Archive for the ‘postmodernism’ Category

The Internet Is Not a Solution!

May 14, 2009

My previous post resulted in an ongoing conversation with Luna.  Rather than getting “worked up” over political problems such as countless numbers of dead civilians in Afghanistan, he suggests the solution is simply to opt out of the realm of politics. His alternative? An internet community of truth-seekers:

I’m putting together a group of people through the internet– people who are to some degree awakened, and who are willing to engage each other on the battleground of truth without resentment and, most importantly, with an open mind.

The thing is– it is very possible to, in some sense, ‘opt-out’ of our social contract. I stopped getting too worked up about American politics some time ago. The future isn’t Nations and States, and it’s okay just to let the clock wind down on its own rather than expending a lot of energy trying to hit it with a hammer.

As to these [post-national, trans-national] communities, I believe that they are nascent. There are strange and wonderful movements, the first gropings in the dark, the birth pangs of something powerful. When the printing press came about, the Kingdom fell. Now, we have the internet, and Linux is making user-friendly robust products that can compete with all but the highest-end products on the market; Wikipedia has ridiculous power as a collaborative project that has very little to do with the concept of nationality; and the creative commons movement in inspiring.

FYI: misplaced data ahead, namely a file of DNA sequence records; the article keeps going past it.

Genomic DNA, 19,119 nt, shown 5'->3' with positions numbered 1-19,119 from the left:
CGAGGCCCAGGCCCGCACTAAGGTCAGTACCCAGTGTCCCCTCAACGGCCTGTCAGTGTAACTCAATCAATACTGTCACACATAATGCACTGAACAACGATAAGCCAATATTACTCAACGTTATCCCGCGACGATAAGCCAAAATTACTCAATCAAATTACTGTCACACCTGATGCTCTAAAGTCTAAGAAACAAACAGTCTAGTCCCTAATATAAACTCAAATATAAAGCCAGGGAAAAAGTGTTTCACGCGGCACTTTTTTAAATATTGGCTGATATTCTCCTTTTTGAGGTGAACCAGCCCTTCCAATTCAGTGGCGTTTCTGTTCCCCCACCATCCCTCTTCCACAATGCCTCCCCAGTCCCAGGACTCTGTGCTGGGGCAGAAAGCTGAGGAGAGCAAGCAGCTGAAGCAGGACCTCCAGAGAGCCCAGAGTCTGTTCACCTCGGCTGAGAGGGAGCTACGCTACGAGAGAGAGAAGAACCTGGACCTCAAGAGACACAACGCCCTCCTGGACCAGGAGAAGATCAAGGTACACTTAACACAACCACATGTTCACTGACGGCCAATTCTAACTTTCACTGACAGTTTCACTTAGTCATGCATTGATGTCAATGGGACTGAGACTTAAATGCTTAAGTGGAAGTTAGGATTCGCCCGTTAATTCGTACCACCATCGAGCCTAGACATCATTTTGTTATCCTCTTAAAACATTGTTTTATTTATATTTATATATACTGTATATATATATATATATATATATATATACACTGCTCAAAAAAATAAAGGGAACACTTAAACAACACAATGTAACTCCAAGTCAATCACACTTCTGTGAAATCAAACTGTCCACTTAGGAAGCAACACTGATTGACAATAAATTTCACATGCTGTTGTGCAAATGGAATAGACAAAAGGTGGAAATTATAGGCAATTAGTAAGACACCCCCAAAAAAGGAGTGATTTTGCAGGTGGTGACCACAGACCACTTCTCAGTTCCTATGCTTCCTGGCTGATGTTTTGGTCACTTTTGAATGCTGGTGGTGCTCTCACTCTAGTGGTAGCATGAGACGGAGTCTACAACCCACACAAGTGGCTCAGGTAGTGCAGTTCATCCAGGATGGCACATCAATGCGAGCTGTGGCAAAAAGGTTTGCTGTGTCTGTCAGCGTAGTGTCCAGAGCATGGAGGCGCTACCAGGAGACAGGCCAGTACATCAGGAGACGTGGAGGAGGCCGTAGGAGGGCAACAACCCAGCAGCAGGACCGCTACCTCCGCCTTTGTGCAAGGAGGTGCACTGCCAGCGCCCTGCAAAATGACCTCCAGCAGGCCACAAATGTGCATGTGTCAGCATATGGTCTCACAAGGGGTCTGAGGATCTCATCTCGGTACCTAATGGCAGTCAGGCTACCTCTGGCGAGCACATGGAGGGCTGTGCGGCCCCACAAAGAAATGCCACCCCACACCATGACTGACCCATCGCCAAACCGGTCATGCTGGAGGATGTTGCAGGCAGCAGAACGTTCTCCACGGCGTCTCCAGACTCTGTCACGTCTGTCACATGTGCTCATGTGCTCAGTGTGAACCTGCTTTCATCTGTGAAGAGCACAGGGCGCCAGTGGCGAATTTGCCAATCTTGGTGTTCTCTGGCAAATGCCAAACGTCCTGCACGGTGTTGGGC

This answer, while eloquent, I think is ultimately bourgeois. Practically speaking I see little difference between it and diving into any of the other pre-packaged “lifestyles” or “niche markets”. Maybe, as a lifestyle, it’s more creative than a pre-made consumerist identity. But it’s still asking me to live inside an abstraction. In the end an abstraction is an abstraction, whether it’s mass produced by a corporation or hand-crafted by a Dionysion poet. Creating virtual worlds is not a solution to the “real world of horrible jobs”, as Dolores LaPicho puts it. And while the comfortably upper-middle class have the luxary of insulating themselves from reality, for the rest of us proles, the reality of horrible jobs, lack of healthcare, and war constantly and inevitably obtrudes on any “virtual community” we might try to construct. Even in the atomized social world of the 21st century, private life and public life are mutually entailing. Satisfaction of my private desires (even the desire for truth) does not occur in a vacuum, it occurs in the context of a socio-political arrangement.  “Opting out” is not an option.